DALOS, Anna: Ernő Lendvai and his Contemporaries. The Beginnings of Music Analysis in Hungary (1921 – 1955)
    In: Slovenská hudba, Vol. 39, 2013, No. 4, pp. 359 – 365

    The Bartók interpretations of the music theoretician Ernő Lendvai (1925 – 1993) played a significant part in the formation of thinking about Bartók and new music in general in Hungary. Lendvai’s first book entitled Bartók’s Style and published in 1955 gave rise to violent debates among musicians. Moreover, his analytical methods and poetic explanations have continued to divide the community of musicians in Hungary to this day. Representatives of the ‘official’ musicology led by Bence Szabolcsi (1899 – 1973), the father figure of Hungarian musicology, rejected Lendvai’s theory from the beginning, while music teachers and composers regarded it as an inevitable point of departure of their Bartók-understanding. Hungarian composers such as Endre Szervánszky (1911 – 1977), Pál Járdányi (1920 – 1966), or the young György Ligeti (1923 – 2006) used Bartók’s Style as a textbook showing them how to compose up-to-date and, at the same time, analytically controlled music of equal or, what is more, considerably higher rank than contemporary Western serialism, though it is based on ‘natural laws’.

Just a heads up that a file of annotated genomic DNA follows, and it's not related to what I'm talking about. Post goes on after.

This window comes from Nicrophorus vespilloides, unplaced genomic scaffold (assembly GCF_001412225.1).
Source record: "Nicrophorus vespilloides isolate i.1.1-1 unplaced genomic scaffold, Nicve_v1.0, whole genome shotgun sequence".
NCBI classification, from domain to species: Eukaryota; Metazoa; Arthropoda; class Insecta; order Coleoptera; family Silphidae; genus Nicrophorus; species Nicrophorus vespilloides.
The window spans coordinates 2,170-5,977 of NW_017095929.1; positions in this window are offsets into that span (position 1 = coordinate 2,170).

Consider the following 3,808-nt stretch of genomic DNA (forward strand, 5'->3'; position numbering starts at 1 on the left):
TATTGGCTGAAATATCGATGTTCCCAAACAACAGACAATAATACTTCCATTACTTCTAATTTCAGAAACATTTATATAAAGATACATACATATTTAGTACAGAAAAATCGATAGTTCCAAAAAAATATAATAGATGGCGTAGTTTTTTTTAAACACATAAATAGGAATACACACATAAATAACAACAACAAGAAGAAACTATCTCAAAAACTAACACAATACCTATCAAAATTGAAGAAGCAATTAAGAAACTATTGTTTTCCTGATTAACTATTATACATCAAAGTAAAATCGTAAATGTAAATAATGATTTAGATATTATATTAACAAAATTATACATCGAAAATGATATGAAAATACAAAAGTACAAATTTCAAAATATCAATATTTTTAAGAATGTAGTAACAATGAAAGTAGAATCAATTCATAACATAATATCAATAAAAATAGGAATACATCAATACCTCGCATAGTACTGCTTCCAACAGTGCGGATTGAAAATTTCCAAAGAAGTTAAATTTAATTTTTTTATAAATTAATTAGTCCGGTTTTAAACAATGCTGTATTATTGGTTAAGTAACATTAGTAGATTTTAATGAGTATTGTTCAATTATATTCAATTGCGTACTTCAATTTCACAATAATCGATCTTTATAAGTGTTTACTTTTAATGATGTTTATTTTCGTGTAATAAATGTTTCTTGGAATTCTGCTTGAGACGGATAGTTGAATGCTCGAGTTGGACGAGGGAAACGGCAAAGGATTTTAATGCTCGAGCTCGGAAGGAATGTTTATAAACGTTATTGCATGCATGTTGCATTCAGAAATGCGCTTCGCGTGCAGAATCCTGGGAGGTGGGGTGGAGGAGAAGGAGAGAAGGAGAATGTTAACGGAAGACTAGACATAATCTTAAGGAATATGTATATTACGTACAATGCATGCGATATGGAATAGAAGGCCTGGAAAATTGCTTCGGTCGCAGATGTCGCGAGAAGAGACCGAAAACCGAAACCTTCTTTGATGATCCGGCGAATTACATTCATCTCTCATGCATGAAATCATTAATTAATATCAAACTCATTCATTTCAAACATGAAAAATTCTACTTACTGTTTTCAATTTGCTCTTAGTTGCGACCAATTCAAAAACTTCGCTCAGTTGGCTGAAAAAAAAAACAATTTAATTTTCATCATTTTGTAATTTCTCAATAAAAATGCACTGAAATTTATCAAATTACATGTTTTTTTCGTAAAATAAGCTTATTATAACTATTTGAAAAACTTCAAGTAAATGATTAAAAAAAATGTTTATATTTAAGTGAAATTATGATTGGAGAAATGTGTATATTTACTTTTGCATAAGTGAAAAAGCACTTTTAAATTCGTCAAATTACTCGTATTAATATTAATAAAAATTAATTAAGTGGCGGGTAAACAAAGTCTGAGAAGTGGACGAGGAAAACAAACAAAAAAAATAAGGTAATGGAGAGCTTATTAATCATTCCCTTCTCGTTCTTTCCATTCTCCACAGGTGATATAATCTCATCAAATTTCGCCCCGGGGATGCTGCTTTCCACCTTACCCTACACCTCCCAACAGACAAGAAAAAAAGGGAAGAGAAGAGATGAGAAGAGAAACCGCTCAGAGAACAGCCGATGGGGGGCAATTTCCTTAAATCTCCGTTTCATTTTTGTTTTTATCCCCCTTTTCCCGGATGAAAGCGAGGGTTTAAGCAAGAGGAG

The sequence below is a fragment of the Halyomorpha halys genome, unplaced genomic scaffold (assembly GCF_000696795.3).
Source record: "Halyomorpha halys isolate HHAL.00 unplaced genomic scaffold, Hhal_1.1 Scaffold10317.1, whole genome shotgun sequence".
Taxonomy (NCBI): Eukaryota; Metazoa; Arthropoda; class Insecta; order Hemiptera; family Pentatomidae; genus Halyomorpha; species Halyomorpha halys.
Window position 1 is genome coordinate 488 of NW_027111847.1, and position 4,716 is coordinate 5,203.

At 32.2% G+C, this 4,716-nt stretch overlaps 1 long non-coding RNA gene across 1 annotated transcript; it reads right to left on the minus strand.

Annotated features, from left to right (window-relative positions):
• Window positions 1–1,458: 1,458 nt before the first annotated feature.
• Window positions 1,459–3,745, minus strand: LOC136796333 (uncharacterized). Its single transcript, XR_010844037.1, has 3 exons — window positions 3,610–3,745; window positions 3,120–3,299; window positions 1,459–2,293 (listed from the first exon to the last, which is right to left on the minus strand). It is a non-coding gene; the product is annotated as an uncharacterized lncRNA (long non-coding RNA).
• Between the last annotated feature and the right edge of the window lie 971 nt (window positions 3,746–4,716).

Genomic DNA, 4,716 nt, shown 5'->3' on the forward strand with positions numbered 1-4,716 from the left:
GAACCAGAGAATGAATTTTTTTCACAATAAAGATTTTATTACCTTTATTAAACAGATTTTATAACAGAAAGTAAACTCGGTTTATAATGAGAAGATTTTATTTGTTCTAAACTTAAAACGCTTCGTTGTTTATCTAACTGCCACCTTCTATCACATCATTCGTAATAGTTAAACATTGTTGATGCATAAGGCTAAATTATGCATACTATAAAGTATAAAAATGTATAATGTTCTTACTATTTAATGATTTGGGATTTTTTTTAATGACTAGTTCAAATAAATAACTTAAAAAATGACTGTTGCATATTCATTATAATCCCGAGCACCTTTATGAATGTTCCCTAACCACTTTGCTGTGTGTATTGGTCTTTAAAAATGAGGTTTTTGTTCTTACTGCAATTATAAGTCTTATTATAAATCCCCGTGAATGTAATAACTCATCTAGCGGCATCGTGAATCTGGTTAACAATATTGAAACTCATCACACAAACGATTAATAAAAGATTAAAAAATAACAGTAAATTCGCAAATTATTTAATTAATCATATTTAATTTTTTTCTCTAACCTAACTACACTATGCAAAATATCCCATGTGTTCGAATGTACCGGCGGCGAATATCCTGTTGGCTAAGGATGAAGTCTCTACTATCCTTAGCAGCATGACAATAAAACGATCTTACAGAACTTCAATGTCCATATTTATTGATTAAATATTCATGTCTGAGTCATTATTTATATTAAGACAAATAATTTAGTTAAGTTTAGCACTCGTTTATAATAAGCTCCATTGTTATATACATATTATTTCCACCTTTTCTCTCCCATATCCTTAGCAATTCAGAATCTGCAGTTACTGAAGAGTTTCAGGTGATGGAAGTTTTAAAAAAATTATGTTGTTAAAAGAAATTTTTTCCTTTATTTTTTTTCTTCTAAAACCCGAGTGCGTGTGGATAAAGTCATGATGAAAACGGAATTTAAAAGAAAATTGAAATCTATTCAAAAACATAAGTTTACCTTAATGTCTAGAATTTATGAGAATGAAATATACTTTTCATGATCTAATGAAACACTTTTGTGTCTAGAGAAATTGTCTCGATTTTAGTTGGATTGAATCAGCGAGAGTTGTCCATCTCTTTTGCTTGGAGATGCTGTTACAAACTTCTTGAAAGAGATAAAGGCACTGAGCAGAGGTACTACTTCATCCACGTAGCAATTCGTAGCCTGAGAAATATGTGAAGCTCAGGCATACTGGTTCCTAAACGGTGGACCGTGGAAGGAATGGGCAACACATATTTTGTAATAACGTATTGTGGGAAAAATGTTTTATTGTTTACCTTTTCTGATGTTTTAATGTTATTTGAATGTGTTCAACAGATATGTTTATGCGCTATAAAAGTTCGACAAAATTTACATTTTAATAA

My paper aims at demonstrating the music political situation and the underlying jockeying for positions that led to the so called ‘Lendvai-affair’, that is to the musicologists’ refusal of Lendvai’s theory. Besides, I would like to answer the following questions: 1) what kind of role did the analysis, notably the analysis of contemporary music and Bartók, play in Hungarian musicological literature, above all in the writings of Kodály’s pupils (György Kerényi, Antal Molnár, István Szelényi) before Lendvai’s appearance and 2) which were the original features of Lendvay’s theory making it suitable for a starting-point of the Hungarian composers’ experiments with new music?

    KRONES, Hartmut: Semantic Music Analysis and Its Historical and Semiological-linguistic Prospects
    In: Slovenská hudba, Vol. 39, 2013, No. 4, pp. 366 – 375